updated 02:14 pm EDT, Sat November 2, 2013
Gingerbread now around one-quarter of Android devices
Devices running version 4.1 or higher of Google's Android operating system now account for more than half of the Android ecosystem, according to new numbers put out by Google. The newest figures showcase the rapid growth of the Android ecosystem, as Jelly Bean builds were only at 40 percent of Android installs just three months ago. Android now accounts for eight out of every ten smartphones shipped worldwide.
Google recently announced that the total number of Android activations worldwide had surpassed one billion. The rapid growth of Jelly Bean is likely a pleasant development for the search giant, as it signals that the problem of fragmentation may be lessening. Prior to the last few months, the most widely installed version of Android was 2.3 Gingerbread, which is more than two years old. That fact, along with the wide range of device form factors available from Android manufacturers, reportedly made it difficult for developers to build high-quality apps that would function on multiple devices.
Now Gingerbread accounts for just 26.3 percent of the Android install base. Jelly Bean's direct predecessor, version 4.0 Ice Cream Sandwich, now accounts for 19.8 percent of devices. Jelly Bean itself consists of three builds. Version 4.1 is on 37.3 percent of devices, while versions 4.2 and 4.3 are on 12.5 and 2.3 percent of devices.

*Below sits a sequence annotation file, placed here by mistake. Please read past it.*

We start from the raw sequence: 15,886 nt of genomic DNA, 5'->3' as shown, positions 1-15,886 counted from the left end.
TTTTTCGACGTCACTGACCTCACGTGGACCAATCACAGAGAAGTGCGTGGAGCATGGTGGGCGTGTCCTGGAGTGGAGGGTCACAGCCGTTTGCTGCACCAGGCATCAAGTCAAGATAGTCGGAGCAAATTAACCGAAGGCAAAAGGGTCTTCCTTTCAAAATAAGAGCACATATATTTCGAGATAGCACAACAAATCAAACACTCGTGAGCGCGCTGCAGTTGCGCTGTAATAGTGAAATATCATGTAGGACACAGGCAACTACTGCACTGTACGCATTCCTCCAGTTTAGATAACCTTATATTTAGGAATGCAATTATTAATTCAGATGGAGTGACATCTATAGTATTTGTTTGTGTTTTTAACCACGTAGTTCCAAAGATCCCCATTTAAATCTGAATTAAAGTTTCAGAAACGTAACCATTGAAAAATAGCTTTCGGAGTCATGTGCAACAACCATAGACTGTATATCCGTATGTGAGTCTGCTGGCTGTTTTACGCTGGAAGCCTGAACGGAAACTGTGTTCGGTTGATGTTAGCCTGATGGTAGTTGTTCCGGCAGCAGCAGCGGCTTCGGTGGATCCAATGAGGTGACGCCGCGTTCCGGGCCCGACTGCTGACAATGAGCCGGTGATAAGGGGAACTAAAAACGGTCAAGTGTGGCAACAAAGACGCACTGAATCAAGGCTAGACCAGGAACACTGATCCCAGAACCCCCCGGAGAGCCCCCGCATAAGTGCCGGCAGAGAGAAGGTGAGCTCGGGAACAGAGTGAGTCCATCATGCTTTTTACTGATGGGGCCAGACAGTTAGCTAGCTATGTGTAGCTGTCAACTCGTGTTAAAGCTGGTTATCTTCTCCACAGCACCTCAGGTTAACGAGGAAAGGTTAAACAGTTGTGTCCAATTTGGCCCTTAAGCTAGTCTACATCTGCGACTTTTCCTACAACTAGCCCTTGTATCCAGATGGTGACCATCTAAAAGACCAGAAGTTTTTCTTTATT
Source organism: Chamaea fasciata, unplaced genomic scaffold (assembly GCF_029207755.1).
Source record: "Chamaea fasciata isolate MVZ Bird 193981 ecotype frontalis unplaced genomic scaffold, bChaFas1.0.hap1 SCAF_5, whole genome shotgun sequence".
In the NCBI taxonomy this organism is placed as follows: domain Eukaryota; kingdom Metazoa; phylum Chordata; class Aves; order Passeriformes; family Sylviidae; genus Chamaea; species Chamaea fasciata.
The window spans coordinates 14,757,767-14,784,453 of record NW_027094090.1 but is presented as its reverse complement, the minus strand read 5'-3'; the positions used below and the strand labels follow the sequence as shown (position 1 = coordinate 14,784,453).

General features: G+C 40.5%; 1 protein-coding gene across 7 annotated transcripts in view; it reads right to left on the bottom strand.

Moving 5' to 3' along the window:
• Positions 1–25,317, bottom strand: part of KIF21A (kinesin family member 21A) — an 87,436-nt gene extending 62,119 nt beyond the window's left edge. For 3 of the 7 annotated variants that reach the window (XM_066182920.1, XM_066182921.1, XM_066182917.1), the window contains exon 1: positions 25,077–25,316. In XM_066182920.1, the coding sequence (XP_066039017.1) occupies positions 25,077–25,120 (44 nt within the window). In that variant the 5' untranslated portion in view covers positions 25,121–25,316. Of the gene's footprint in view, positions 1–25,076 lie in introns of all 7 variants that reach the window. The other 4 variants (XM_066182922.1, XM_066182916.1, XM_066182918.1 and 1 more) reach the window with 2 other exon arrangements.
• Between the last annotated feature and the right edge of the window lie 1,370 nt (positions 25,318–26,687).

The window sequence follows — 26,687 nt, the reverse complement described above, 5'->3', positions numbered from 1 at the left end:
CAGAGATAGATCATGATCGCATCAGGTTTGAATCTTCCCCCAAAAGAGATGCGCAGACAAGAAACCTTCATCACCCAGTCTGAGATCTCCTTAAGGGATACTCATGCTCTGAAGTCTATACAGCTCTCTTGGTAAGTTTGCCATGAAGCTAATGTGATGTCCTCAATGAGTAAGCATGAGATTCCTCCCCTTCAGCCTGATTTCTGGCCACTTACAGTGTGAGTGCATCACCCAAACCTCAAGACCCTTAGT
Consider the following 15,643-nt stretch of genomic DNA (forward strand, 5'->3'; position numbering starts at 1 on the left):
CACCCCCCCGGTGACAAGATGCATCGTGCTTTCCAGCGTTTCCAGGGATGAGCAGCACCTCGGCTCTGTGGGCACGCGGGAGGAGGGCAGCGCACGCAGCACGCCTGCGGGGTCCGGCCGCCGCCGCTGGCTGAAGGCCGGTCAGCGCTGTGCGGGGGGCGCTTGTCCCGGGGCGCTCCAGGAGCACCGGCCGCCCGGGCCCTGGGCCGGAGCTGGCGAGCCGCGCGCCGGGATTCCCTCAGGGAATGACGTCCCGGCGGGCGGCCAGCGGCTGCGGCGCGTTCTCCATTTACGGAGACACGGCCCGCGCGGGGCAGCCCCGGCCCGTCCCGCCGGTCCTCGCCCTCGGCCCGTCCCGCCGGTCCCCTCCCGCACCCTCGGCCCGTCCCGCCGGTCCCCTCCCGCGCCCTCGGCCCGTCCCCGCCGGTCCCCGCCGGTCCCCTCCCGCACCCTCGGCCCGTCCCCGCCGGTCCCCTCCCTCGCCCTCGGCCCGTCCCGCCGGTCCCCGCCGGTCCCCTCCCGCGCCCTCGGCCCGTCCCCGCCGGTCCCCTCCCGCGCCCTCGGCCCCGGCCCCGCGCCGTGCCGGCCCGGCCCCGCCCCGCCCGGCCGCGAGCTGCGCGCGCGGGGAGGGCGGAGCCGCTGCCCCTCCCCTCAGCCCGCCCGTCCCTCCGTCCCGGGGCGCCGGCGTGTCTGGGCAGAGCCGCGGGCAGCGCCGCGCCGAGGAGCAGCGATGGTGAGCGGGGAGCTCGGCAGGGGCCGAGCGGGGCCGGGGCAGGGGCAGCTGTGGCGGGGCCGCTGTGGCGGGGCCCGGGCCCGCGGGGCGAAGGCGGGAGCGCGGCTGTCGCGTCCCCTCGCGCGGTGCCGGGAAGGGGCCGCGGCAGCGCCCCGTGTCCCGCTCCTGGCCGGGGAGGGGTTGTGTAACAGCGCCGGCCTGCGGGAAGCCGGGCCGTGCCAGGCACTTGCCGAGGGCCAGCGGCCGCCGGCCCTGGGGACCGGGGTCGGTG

Google's numbers do not necessarily reflect the full spectrum of Android devices in the wild. The figures are drawn from a data collected during a seven-day period ending November 1, 2013, in which Google monitored which devices were contacting the Google Play Store. As such, it is possible that the data ignores a number of users that are not downloading new apps. As Google releases the data for the benefit of Android developers, though, it is unclear whether the exclusion of such users has much of an impact.
Even as Jelly Bean moves into the dominant role in the Android ecosystem, Google has just released a new version of Android, 4.4 KitKat. The new version, which now only runs on the Nexus 5 and other Nexus devices, is said to have been built to lessen fragmentation even further by lowering memory requirements for Android devices. Now the system will run on handsets with as little as 512MB of RAM.